By Eileen Alt Powell
The Associated Press
NEW YORK - Don't be surprised if it takes a bit longer to open a bank or brokerage account or to sign up for mutual funds. Wednesday, most of the nation's financial institutions - banks and credit unions, securities brokers, mutual funds and futures dealers - had to begin complying with the consumer identification provisions of the USA Patriot Act of 2001.
The insurance industry is still awaiting final regulations from the Treasury under the act, but eventually will be adopting the changes, too, said Victoria Fimea, senior counsel for litigation at the American Council of Life Insurers.
The USA Patriot Act, enacted by Congress after the Sept. 11, 2001, terror attacks, was designed to give federal authorities broader powers to go after terrorists. The provisions affecting financial institutions are aimed at making it difficult for criminals and terrorists to launder money or finance illicit activities through the U.S. banking system.
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In most cases, consumers will be asked to show a government-issued photo ID, such as a passport or a driver's license.
They also may be asked for a utility bill or lease to prove where they live. In some cases, applicants' names will be run against computerized data bases to verify their identities.
If there are inconsistencies, there will be requests for additional information.
Under the new rules, financial institutions must maintain records on the accounts for five years and, if necessary, cross check them with U.S. government files of suspected terrorists.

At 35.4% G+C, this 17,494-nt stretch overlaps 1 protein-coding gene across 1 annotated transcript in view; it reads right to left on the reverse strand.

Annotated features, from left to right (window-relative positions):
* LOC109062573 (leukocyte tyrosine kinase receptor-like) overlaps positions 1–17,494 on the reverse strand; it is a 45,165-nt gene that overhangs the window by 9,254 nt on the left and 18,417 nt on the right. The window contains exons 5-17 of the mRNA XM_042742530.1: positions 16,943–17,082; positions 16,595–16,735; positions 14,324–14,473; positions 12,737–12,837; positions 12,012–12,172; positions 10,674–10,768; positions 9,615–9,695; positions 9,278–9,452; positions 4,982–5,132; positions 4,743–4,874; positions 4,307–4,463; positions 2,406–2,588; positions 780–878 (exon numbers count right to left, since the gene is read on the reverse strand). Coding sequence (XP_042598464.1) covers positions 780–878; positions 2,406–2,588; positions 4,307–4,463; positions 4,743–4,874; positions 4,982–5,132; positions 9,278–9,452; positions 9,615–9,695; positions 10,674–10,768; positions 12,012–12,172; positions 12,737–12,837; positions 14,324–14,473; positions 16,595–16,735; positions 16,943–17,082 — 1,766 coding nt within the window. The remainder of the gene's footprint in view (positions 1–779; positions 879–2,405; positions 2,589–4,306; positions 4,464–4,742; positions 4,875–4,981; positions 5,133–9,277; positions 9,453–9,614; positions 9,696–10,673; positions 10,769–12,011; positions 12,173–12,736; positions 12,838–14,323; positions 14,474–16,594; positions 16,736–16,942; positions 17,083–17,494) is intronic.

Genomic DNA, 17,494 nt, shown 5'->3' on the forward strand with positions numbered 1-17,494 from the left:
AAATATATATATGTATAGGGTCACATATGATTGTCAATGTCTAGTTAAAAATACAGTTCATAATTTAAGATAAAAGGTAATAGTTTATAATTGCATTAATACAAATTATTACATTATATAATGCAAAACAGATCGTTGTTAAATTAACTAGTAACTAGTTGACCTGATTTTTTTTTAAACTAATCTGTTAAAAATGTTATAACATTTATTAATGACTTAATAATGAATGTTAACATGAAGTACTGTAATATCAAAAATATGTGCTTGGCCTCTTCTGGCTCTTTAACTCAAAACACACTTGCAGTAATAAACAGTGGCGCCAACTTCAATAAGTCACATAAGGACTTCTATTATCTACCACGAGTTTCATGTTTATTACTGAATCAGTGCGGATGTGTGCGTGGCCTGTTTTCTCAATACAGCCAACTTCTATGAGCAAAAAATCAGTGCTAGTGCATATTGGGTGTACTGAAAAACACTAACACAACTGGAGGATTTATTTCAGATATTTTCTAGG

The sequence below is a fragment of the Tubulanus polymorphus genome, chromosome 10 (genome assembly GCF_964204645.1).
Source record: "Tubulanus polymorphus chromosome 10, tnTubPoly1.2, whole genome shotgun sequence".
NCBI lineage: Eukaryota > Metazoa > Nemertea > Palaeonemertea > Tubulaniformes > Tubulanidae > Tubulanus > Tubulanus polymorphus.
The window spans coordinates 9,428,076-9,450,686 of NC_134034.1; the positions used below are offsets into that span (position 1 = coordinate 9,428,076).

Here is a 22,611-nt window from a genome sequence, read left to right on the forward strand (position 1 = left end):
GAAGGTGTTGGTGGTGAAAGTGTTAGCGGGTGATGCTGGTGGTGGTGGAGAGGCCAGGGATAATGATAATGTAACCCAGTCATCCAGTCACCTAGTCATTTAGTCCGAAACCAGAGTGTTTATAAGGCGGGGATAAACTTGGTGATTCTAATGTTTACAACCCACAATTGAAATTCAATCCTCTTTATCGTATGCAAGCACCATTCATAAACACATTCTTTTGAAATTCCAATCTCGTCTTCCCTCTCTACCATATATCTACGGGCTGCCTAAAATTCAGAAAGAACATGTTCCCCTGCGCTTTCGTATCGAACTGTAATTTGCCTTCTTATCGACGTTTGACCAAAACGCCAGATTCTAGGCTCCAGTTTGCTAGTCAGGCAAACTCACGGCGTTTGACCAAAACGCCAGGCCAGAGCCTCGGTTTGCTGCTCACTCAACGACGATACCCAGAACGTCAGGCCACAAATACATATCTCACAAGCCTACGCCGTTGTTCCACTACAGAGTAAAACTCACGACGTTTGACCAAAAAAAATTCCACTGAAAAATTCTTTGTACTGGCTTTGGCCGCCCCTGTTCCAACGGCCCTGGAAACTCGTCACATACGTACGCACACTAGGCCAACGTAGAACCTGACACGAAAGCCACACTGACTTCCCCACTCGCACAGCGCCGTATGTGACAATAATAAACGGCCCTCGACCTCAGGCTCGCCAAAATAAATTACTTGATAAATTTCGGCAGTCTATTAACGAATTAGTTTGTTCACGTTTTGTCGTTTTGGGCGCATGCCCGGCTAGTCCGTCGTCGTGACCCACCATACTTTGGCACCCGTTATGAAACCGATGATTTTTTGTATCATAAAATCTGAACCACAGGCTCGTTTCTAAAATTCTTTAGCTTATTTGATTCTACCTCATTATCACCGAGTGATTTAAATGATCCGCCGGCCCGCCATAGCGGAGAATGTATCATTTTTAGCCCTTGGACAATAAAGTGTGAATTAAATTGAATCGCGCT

"It will be a deterrent to criminals and others," said Adnane Charchour, chief executive of SciVantage Inc. of New York, which produces compliance software. "But financial institutions don't want it to become a customer experience nightmare."
John Byrne, senior counsel with the American Bankers Association in Washington, D.C., said consumers will be notified of the Patriot Act requirements through posters, pamphlets and online notices. And, he believes, most won't notice significant changes in sign-up procedures.
"Most people expect banks to ask for information about who they are," Byrne said. "We think they'll be happy to know we're verifying who they are."
That's because Byrne believes that a secondary result of the customer identification provisions will be deterring identity thieves, who use unsuspecting consumers' names and identification numbers to open credit-card accounts and take out loans.
While some provisions of the act have drawn legal challenges, notably those involving authorities' access to library and bookstore records during investigations and wire tapping powers, the provisions on consumer identification haven't been targeted.
That doesn't mean there aren't concerns. Ed Mierzwinski, consumer program director for the U.S. Public Interest Research Group in Washington, D.C., said "anything the government requires in terms of increased surveillance of consumers has to be weighted against the potential cost to privacy."
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